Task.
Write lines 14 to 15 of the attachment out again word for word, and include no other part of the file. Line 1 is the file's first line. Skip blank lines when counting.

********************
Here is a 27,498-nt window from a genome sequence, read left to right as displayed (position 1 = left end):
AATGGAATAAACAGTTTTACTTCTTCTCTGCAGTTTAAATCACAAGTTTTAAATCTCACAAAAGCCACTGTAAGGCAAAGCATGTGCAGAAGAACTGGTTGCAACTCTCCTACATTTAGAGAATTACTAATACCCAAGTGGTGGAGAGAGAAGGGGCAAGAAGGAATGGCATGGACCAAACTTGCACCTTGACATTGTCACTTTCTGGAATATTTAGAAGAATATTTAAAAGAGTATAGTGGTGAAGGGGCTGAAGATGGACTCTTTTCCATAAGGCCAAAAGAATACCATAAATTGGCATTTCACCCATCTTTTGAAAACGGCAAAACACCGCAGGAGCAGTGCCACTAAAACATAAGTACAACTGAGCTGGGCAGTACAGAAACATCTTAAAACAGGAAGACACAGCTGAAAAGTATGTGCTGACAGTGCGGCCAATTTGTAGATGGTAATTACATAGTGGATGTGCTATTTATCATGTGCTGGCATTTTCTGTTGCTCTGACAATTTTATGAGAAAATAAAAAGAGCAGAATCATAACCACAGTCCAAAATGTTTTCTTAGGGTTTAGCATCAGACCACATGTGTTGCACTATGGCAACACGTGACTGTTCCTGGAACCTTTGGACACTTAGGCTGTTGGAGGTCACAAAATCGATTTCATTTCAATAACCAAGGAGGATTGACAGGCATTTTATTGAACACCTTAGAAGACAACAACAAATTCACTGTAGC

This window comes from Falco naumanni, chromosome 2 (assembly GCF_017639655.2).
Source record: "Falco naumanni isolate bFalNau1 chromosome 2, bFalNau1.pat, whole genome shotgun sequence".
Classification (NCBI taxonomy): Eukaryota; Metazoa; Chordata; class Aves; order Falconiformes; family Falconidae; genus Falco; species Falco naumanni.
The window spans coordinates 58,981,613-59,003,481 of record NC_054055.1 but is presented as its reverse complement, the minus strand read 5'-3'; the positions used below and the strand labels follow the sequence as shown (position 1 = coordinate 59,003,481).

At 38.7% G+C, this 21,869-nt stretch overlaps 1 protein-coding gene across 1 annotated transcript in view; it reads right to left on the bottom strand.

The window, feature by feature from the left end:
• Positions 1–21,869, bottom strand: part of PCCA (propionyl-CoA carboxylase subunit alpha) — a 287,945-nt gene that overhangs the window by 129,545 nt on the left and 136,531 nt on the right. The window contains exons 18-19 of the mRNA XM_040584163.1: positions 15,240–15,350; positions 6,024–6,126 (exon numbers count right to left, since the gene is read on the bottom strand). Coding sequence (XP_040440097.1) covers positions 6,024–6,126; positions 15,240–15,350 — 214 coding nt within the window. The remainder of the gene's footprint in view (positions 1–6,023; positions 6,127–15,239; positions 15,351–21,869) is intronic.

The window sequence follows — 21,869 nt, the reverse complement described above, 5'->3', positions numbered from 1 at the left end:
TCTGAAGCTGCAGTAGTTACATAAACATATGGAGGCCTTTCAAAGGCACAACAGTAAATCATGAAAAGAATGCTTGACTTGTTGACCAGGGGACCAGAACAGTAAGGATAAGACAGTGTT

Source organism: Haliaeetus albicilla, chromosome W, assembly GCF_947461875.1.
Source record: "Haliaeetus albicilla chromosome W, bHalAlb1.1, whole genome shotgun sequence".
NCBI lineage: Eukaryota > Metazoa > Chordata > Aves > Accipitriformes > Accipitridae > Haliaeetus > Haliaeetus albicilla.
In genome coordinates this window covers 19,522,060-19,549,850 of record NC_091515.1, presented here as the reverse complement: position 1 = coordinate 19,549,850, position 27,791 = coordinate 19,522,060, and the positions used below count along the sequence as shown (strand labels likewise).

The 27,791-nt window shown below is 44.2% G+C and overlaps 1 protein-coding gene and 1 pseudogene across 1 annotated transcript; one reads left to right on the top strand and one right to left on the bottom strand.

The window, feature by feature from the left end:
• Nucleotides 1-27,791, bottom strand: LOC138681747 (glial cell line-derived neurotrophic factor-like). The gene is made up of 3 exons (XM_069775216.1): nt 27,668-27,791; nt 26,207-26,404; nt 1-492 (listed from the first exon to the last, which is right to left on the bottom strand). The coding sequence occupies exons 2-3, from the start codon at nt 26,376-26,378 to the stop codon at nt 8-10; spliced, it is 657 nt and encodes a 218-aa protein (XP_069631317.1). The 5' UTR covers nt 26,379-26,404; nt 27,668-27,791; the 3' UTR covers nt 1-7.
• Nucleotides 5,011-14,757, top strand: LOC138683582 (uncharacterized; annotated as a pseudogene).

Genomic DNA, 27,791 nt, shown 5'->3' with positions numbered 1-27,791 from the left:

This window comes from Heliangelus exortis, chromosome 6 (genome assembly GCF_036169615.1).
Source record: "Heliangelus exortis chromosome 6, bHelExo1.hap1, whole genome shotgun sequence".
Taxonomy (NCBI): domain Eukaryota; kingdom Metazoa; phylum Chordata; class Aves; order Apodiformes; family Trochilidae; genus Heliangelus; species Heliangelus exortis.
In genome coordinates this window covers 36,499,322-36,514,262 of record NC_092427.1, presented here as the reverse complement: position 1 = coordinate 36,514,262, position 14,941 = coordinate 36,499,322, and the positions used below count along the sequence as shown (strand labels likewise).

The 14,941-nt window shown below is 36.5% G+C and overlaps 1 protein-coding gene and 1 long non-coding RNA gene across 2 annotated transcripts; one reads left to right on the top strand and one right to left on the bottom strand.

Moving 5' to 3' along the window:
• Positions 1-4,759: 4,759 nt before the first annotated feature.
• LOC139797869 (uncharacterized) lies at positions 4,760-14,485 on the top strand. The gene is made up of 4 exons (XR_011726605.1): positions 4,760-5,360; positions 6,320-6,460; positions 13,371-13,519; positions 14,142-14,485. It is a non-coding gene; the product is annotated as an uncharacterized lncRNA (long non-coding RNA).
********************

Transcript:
NCBI lineage: Eukaryota > Metazoa > Chordata > Aves > Accipitriformes > Accipitridae > Haliaeetus > Haliaeetus albicilla.
In genome coordinates this window covers 19,522,060-19,549,850 of record NC_091515.1, presented here as the reverse complement: position 1 = coordinate 19,549,850, position 27,791 = coordinate 19,522,060, and the positions used below count along the sequence as shown (strand labels likewise).